workplace. EOE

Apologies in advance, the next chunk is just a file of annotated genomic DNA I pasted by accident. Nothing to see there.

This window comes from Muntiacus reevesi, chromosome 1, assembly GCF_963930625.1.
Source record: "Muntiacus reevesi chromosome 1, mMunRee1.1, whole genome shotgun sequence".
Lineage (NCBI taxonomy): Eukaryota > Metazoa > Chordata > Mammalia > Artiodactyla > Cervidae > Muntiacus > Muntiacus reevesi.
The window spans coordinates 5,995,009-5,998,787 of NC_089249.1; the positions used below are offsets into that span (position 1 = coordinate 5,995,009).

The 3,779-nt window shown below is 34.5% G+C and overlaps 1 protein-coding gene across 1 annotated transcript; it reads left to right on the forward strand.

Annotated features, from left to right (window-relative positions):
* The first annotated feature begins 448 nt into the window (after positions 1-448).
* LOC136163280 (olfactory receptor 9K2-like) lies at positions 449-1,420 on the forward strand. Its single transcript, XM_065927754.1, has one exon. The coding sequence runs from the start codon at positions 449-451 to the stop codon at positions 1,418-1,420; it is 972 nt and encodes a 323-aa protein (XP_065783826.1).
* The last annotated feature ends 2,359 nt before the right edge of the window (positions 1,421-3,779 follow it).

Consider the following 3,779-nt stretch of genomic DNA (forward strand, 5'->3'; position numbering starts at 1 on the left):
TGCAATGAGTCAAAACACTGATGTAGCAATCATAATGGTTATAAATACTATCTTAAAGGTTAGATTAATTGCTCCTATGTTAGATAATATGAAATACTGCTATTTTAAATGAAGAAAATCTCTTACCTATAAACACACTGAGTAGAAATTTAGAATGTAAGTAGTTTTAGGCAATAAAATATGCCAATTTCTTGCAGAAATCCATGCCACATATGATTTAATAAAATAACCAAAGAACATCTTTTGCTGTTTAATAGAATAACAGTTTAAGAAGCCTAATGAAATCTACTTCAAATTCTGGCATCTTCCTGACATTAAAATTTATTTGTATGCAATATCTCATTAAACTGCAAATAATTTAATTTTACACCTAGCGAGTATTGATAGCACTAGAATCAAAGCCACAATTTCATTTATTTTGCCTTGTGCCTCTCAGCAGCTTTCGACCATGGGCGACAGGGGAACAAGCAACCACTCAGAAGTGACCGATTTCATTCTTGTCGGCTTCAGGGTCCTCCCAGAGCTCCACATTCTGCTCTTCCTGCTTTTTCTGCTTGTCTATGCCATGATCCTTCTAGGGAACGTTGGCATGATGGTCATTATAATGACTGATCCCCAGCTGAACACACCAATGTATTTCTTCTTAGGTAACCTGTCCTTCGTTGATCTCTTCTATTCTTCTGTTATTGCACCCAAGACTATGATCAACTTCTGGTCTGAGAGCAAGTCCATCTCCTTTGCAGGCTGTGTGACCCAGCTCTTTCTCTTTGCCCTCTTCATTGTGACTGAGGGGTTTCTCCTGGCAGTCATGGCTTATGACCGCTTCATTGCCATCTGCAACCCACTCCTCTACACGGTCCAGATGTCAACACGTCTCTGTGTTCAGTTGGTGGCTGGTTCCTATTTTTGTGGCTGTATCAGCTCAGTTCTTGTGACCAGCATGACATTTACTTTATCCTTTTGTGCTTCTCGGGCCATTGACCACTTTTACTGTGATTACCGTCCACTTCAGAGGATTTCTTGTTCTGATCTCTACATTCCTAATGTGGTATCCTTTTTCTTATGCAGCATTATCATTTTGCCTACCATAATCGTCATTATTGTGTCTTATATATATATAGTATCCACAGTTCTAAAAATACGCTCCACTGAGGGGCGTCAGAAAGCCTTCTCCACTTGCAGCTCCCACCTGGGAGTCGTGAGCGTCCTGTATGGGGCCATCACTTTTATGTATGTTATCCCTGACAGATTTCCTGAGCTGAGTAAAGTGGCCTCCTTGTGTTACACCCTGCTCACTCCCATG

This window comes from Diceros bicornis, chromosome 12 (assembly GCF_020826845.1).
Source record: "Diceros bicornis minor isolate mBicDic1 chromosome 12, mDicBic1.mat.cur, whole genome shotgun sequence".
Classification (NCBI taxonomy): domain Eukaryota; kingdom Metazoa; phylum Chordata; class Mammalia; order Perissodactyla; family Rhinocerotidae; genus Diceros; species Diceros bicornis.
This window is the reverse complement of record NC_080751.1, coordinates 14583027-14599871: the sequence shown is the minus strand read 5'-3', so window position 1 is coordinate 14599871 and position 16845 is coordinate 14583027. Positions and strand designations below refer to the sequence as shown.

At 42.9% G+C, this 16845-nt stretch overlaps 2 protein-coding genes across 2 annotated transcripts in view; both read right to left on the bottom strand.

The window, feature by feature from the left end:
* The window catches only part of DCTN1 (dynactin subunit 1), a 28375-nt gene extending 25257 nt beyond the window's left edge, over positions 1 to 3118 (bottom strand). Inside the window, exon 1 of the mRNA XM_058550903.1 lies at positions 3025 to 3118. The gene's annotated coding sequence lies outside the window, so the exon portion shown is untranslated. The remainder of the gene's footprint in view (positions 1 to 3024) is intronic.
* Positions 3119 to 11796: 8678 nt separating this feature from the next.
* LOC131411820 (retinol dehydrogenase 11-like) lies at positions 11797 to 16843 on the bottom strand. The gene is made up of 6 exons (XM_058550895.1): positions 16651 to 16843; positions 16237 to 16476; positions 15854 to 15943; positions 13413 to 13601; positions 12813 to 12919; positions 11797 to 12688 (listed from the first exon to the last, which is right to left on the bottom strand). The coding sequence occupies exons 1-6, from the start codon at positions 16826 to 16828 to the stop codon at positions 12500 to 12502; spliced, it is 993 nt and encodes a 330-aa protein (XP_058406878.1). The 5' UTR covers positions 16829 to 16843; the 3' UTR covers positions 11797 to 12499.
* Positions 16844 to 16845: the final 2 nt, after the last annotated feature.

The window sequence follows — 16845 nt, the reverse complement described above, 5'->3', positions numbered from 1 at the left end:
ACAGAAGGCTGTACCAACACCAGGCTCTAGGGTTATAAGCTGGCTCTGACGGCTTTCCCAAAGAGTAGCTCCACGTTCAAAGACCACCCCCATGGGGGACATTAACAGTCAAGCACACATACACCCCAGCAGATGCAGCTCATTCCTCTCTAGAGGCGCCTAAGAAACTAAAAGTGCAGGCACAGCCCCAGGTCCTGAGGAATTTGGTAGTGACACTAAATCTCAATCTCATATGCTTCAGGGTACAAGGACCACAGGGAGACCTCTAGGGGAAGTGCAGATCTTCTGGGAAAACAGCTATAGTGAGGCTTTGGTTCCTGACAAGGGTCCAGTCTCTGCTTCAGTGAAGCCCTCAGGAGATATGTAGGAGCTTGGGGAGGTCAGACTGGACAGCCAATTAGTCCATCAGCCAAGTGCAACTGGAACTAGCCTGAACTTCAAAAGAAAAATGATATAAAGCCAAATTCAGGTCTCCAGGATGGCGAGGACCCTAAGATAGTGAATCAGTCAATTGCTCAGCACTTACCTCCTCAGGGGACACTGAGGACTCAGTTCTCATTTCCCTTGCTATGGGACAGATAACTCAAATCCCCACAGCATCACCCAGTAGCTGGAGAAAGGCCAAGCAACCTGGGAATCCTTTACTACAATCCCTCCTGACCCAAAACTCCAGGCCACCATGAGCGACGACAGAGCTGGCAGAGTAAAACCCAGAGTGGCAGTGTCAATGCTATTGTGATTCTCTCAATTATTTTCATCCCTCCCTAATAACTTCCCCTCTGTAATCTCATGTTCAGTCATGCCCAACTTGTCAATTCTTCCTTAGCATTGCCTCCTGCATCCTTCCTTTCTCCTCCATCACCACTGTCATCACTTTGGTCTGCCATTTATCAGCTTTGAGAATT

WILDLIFE SPECIALIST I - Willow Flycatcher Crew Leader, Wildlife Management Division / Nongame Branch/ Arizona Game and Fish Department, Limited Position/Phoenix Based, Salary Grade 17 ($27,627-$44,577), Job Announcement #37-04EDA. Closing Date 13 Aug 2004. Description of Duties: Supervises Wildlife Assistants engaged in field surveys and studies. Monitors and manages willow flycatchers. Gathers, analyzes, and interprets data. Writes progress and completion reports and briefing papers. Advises and acts on behalf of the Willow Flycatcher Coordinator and Nongame Birds Program Manager in implementing the Department's Nongame and Endangered Wildlife Program and its component Nongame Birds Program within established policies and procedures. Recommends goals and objectives; organizes, conducts, coordinates and completes wildlife projects in the field and laboratory; adheres to work strategies; assists in development of budget requests; develops policy statements and position papers; supervises, evaluates, counsels and allocates Wildlife Assistants; ensures personal safety of self and Wildlife Assistants; ensures quality and timeliness of work products; maintains field and office equipment, including vehicles and watercraft; writes and disseminates information and publications; maintains communications with cooperators from the public, government agencies and special interest groups; recommends improvements and changes in direction, etc. as appropriate to resource and Department needs of the Nongame and Endangered Wildlife Program mission, goals and objectives; and implements program changes as directed. Knowledge, Skills, and Abilities: The ideal candidate will have knowledge of biology of southwestern willow flycatcher and desert riparian systems and the ability to collect field data accurately and efficiently. The candidate must have a Bachelor's degree in a wildlife science or a closely related field from an accredited college or university. How to Apply: A Wildlife Series application Form #007 may be obtained by calling the applicant line (PH: 602-789-3321), or through our web site (URL: http://www.azgfd.com). A completed application, a current resume and college transcripts (unofficial or photocopies are accepted) must be received no later than 5:00 p.m. on the closing date by Department, 2221 W. Greenway Road, Phoenix, Arizona 85023, Attention: Human Resources, indicating the correct Announcement Number. Permanent or limited permanent Game & Fish employees applying must submit a current resume, accompanied by a Wildlife Resume Supplement Form 9021, no later than 5:00 p.m. on closing date. An equal opportunity, reasonable accommodations employer, the Arizona Game and Fish Department complies with the Americans with Disabilities Act of 1990. If you need accommodation in the employment process or this document in an alternative format, please contact our office at (602) 789-3326 or TTY 1-800-367-8939, prior to the closing date of the job in which you are interested. We stand in support of equality for and advancement of all people based on their qualifications and actions alone without regard to color, gender, age, religion, national origin, or disability.